On the flipside, Bully Kuttas are similar to other Molosser-type dogs and love affection. They crave daily interaction from their favorite person as much as possible, regardless of the activity. They can be good hiking dogs if they’re socialized enough around strange people, but they’re not as hyperactive as smaller working breeds. Bully Kuttas are naturally cuddly and will enjoy a nap with their owners after a long day, so anyone looking into this breed needs to prepare to have a giant-sized dog on their laps.
Are These Dogs Good for Families? 🏡
The good news is that Bully Kuttas can actually be great family pets if trained properly and with a confident and experienced owner, due to their playful, gentle side. This mostly applies only to their families and may not accept strange children. However, that’s not always the case and some Bully Kuttas enjoy children in general, so it will mostly depend on the individual Bully Kutta. As with all breeds, all dogs have their own personalities and tolerance of children.
Does This Breed Get Along with Other Pets? 🐶 😽
The Bully Kutta does best being the only dog in their home, since they were once bred for hunting and fighting. They are usually aggressive towards strange dogs and may not get along with dogs they were raised with. We recommend this breed to be the only dog to prevent fighting, especially if the other dogs in the home are smaller or a dominant-type dog as well.
Things to Know When Owning a Bully Kutta:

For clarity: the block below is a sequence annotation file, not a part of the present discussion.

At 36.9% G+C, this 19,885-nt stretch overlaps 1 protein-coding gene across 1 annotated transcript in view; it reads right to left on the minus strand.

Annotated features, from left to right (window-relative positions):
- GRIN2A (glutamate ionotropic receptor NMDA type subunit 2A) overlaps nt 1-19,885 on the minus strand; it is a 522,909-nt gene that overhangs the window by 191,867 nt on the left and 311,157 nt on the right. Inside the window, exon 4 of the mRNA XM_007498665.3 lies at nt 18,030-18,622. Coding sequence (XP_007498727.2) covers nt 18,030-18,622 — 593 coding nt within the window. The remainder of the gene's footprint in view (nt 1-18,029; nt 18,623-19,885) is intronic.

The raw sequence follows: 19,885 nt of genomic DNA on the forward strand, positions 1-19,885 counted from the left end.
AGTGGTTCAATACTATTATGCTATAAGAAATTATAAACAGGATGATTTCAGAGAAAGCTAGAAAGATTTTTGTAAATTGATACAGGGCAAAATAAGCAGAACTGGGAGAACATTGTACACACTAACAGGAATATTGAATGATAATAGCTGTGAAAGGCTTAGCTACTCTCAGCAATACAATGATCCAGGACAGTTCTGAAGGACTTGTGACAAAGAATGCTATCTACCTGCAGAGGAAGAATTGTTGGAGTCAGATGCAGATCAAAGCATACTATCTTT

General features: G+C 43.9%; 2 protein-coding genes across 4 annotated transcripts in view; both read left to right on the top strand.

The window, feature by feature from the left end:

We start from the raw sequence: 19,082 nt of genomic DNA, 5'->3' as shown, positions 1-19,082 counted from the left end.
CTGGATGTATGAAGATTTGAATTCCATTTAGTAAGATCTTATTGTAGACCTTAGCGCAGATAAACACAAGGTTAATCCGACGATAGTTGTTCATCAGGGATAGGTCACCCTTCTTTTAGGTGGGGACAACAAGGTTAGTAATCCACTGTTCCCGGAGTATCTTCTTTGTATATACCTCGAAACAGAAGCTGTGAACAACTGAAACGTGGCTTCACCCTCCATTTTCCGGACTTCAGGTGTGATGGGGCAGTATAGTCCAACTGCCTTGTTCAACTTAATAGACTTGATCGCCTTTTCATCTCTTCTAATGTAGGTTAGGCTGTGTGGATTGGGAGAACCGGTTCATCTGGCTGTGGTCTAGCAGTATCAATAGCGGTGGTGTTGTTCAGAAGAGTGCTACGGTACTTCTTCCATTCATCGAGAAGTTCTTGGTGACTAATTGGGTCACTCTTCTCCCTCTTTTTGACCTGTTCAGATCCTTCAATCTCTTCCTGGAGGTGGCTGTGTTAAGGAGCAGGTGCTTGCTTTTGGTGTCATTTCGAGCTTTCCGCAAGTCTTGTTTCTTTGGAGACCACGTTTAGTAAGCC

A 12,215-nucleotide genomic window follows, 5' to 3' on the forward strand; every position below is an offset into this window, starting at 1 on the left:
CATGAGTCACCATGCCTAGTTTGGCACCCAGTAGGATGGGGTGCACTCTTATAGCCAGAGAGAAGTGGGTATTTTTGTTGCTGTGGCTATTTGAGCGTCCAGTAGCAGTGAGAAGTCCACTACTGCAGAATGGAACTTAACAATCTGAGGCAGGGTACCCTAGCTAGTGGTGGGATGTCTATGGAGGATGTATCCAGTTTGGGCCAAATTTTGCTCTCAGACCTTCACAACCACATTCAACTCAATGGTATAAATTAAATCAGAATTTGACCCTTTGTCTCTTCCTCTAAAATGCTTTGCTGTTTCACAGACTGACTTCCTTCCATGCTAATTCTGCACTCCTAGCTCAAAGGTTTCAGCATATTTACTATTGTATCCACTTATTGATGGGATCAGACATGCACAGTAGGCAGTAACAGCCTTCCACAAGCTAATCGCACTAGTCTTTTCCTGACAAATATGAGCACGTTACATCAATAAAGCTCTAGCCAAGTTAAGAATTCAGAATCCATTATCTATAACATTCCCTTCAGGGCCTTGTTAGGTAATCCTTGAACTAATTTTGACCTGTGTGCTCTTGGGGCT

Food & Diet Requirements 🦴
Bully Kuttas are a giant-sized dog that will need a lot of food, which needs to be fortified for large working dogs. A dry kibble with around 20-25% crude animal protein with vitamins and minerals to support their activity levels is a good place to start. Additional supplements may be needed, depending on bloodline and any health problems. Since this breed is so large, we recommend consulting your veterinarian for a more customized diet.
Exercising your Bully Kutta is crucial, especially to prevent obesity and destructive boredom. Exercising will also help train your Bully Kutta, since some behavioral issues can be chalked up to a lack of exercise. Some Bully Kuttas will love to exercise and play, while others may be less willing to do so.
At a minimum, you’ll need to exercise your Bully Kutta with a few long walks a day (around 2-3 miles total) with some walk/jog intervals and an hour or more of off-leash roaming in a fenced-in yard. Some Kuttas will want more exercise, whereas others may need to be convinced to get up and stretch their legs.
If you’re a bicyclist, consider taking your well-trained Kutta with you to encourage cardiovascular exercise. Hiking and other more challenging activities are other ways to get your dog moving, though it’s important not to overdo it and strain your dog’s joints.